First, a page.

From Monoskop
Jump to navigation Jump to search
Wassily Kandinsky (third from right) and other members of the INKhUK, Moscow, c1920.

Institut Khudozhestvennoi Kulturi (INKhUK) (Institute of Artistic Culture, 1920–24) was an artistic organization, a creative society of painters, graphic artists, sculptors, architects, and art scholars. The institute was set up in Moscow in March 1920 as a section of IZO Narkompros (the Department of Visual Arts of the People’s Commissariat for Education) to determine the course of artistic experiment in post-Revolutionary Russia. INKhUK had its own regulations and program.


INKhUK repeatedly changed its general orientation, organisational structure, membership, and leadership. It maintained close ties with a number of other creative, educational, and research organizations, such as the VkHUTEMAS and LEF. INKhUK was a discussion club and theoretical center.

Its first director was Kandinsky. Further sections were formed in Petrograd under Tatlin and in Vitebsk under Malevich. The program of INKhUK was initially influenced by the leftist trends in art (for example, abstract art). In accordance with Kandinsky’s program of 1920, artists affiliated with INKhUK studied the formal devices in various types of art (for example, music, painting, and sculpture) and the uniqueness of their influence upon the viewer.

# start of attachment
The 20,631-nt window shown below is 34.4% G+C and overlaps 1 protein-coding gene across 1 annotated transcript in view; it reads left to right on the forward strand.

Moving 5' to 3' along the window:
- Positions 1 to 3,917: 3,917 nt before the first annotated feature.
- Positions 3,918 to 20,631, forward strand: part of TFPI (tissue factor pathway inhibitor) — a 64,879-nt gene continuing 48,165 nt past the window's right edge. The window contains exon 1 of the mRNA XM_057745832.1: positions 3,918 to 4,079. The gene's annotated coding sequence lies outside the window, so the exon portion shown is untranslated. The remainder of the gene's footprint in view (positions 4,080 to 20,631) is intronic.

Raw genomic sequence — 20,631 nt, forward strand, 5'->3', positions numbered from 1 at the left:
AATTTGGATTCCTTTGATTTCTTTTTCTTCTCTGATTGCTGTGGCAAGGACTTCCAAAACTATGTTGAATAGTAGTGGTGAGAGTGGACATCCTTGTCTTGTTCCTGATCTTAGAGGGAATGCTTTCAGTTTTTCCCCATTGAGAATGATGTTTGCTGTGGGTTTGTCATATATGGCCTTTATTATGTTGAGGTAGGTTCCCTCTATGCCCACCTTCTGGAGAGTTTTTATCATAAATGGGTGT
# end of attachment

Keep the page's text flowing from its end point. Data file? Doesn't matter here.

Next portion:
Kandinsky's ideals soon proved uncongenial to the more widespread desire to create an art suitable for a Communist utopia. After Kandinsky was voted out of office in the late 1920, two different programmes emerged. ‘Laboratory art’ involved a rationalizing, analytical approach often using traditional artistic materials (such as paint and canvas); ‘production art’ placed the emphasis more on designers and craftsmen working for machine production, striving to apply the results of their artistic experiments to daily practical activities. The latter group proved the more influential of the two, contributing to the development of Constructivism. [1]

In 1921, the LEF program was developed in INKhUK, and attention was focused upon finding a theoretical solution to the problems of constructivism and production art. Under the auspices of INKhUK, experimental work in artistic design was conducted, and educational programs were organized at VkHUTEMAS.

Among the artists active in INKhUK were B. I. Arvatov, A. V. Babichev, Brik, Lissitzky, Popova, Rodchenko, and Stepanova.


During their affiliation with INKhUK the leaders of the two most important schools of Soviet architecture in the 1920s, Nikolai Ladovsky and Alexander Vesnin, developed their views on art. In addition, the first working groups were organized in INKhUK, which later became the Association of New Architects and the Organization of Contemporary Architects.

In 1923, an institute similar in character was organized in Leningrad, the State Institute of Artistic Culture.

Signatures of the Working Group of Constructivists of the INKhUK (meeting of 20 April 1921): Medunetsky, G. Stenberg, Ioganson, Gan, Rodchenko, V. Stenberg, Stepanova.


Between 1 January and 22 April 1921 INKhUK hosted a series of nine meetings of the Working Group of Objective Analysis to discuss and define the distinction between construction and composition.